High, cold, well-drained slopes are perfect sites for cultivating hypericum. The seeds are tiny and need to be frozen and thawed several times before being planted. Young hypericum plants respond to attention; the older ones take care of themselves in the garden unless overshadowed by tall weeds like mullein, which likes the same sort of edgy places that St. Joan’s wort favors.
Gather flowers, flower buds, or flowering tops at midday, when the sun is at its strongest, and infuse in olive oil or 100 proof vodka for six weeks.
Making Hypericum Oil
Here’s how Gretchen Gould of Amazing Grease makes the world’s best hypericum oil.
First, spend time relating to the fairies of your herb hill; go there in all weathers and radiate gratitude. Then, on a hot, sunny day in June or July, gather the buds and freshly-opened flowers of St. Joan’s wort into a covered basket. Work quickly so the flowers don’t wilt.
Fill a very clean, very dry jar very full of your just-picked flowers; no, dried hypericum just won’t do. Pour olive oil over them – using a chopstick or wooden spoon to release air bubbles – until the jar is full to the top. Cover tightly and allow to infuse in a cool place for 6-8 weeks. Strain the deep red oil out of the flowers. It will keep for up to four years if protected from light and heat.
To make hypericum tincture, use one-hundred proof vodka instead of oil. The tincture will turn red immediately but still needs to sit for six weeks before use. The dose is a dropperful as needed.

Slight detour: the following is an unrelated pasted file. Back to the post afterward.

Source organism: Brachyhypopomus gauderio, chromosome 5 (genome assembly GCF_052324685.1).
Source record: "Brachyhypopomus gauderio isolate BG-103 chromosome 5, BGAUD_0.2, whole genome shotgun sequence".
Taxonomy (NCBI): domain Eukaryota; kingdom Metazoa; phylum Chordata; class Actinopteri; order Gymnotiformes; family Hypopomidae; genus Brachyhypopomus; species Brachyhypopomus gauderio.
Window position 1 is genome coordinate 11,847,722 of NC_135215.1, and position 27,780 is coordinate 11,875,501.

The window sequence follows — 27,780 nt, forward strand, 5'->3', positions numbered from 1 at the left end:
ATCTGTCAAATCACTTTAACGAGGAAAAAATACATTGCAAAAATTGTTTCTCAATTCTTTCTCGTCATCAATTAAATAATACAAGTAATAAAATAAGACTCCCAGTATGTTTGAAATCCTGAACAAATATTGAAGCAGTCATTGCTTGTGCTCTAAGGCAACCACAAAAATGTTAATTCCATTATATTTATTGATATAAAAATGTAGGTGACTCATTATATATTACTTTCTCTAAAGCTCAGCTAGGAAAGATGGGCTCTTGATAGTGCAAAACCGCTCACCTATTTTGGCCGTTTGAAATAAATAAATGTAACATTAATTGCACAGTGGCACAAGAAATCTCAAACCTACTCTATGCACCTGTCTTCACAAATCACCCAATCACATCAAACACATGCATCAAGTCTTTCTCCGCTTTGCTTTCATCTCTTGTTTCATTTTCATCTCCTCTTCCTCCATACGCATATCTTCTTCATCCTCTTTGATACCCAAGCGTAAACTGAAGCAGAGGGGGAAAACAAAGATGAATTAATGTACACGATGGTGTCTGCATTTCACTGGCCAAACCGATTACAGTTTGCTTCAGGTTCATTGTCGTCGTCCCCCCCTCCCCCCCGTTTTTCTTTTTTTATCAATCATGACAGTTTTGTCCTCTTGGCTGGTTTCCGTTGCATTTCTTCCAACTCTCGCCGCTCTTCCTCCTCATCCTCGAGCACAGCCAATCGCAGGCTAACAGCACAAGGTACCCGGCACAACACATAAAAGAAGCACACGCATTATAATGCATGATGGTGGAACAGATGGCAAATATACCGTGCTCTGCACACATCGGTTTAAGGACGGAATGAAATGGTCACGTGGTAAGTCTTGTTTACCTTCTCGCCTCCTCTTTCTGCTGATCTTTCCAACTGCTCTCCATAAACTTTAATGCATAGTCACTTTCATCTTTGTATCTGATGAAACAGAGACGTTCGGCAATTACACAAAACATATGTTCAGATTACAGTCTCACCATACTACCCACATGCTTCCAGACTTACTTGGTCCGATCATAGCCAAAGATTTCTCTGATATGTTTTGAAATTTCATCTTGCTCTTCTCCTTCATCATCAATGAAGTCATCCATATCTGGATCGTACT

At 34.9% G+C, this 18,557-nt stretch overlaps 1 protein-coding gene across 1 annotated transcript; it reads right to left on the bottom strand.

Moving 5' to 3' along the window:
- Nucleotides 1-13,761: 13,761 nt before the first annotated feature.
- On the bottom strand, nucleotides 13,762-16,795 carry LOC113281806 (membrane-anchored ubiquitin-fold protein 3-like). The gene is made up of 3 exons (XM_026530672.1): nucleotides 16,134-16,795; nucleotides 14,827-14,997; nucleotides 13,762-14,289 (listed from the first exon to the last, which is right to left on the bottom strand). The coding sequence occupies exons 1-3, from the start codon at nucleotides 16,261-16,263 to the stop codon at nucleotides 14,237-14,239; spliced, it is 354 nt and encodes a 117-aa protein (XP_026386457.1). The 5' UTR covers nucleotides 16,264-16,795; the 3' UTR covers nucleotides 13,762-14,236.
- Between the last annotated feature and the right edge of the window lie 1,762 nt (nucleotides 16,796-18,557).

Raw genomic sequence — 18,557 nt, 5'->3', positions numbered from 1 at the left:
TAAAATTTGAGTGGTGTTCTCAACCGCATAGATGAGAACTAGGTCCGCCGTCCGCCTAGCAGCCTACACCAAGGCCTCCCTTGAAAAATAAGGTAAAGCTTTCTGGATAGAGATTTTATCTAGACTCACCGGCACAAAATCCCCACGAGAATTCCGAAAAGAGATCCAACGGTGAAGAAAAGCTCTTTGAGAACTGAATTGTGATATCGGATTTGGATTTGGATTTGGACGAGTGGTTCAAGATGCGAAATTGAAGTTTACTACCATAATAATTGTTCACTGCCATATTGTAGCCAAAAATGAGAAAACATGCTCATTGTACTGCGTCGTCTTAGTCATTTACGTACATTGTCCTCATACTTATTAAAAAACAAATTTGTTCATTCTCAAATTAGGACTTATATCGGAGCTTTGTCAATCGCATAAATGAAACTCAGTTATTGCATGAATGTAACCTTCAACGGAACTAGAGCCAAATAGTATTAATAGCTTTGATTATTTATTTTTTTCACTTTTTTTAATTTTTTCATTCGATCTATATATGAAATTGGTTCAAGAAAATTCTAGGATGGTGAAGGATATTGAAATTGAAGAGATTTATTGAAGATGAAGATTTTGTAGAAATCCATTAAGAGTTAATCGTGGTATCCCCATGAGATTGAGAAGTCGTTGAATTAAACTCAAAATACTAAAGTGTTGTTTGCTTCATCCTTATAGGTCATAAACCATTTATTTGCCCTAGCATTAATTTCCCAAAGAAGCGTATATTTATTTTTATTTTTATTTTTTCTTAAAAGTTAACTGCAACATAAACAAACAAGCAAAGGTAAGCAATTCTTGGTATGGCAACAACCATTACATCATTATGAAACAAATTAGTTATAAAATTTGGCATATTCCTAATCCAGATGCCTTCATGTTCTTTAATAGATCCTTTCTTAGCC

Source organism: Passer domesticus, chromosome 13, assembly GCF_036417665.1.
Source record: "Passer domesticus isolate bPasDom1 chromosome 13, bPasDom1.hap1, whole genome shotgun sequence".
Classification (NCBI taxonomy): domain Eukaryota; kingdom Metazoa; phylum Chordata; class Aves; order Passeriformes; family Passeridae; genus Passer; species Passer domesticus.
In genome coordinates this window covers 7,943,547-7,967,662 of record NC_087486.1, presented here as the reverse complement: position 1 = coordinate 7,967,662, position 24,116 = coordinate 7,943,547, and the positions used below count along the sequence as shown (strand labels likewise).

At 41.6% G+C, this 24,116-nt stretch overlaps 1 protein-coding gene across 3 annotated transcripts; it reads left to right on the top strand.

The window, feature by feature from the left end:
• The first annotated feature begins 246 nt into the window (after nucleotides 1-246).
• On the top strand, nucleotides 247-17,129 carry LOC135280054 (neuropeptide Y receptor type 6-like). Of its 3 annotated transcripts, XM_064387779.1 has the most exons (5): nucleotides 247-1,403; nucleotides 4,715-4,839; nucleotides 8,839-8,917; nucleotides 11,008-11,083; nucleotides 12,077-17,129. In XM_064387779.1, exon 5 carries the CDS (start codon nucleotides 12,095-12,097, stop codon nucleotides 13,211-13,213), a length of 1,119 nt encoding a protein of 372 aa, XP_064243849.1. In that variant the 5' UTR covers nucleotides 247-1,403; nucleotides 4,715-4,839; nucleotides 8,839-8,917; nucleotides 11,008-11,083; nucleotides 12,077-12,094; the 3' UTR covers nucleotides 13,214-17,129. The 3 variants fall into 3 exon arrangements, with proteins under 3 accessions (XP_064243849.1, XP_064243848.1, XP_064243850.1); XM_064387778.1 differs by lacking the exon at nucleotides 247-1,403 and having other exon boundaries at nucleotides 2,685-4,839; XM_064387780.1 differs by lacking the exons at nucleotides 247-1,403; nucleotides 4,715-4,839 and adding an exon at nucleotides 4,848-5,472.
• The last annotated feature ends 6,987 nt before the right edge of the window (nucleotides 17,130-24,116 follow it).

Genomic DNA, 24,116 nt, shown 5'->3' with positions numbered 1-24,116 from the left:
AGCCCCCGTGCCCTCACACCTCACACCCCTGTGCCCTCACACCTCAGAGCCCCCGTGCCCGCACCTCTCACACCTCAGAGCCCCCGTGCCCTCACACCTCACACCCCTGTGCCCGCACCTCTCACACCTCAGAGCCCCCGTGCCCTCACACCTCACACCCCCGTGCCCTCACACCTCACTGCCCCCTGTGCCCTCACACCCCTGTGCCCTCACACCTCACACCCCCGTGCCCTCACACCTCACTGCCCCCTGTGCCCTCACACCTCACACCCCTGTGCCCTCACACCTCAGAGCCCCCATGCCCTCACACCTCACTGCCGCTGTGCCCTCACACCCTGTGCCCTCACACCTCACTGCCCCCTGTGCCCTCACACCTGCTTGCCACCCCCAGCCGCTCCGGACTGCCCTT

The Wright Touch, LLC
Karen Henderson is the Owner and Operator of The Wright Touch, LLC Holistic Wellness Practice and Herb Farm in Caroline County, Virginia.  She received her training in Herbal Medicine from Maryland University of Integrated Health (MUIH), Laurel, Maryland and also studied at Sacred Plant Traditions, Charlottesville, Virginia.  Karen is also a Licensed Massage Therapist, Certified Health Coach, and Certified NES Practitioner.  Herbal consultations are available by appointment.
For more information, or to schedule a consultation, please visit http://www.holisticwellnessva.com, or contact Karen at wrighttouch@holisticwellnessva.com.
Thank you Susun Weed for sharing your wisdom and providing informative articles to this newsletter!
The Wright Touch LLC  •  11247 Michaels Road  •  Woodford, VA 22580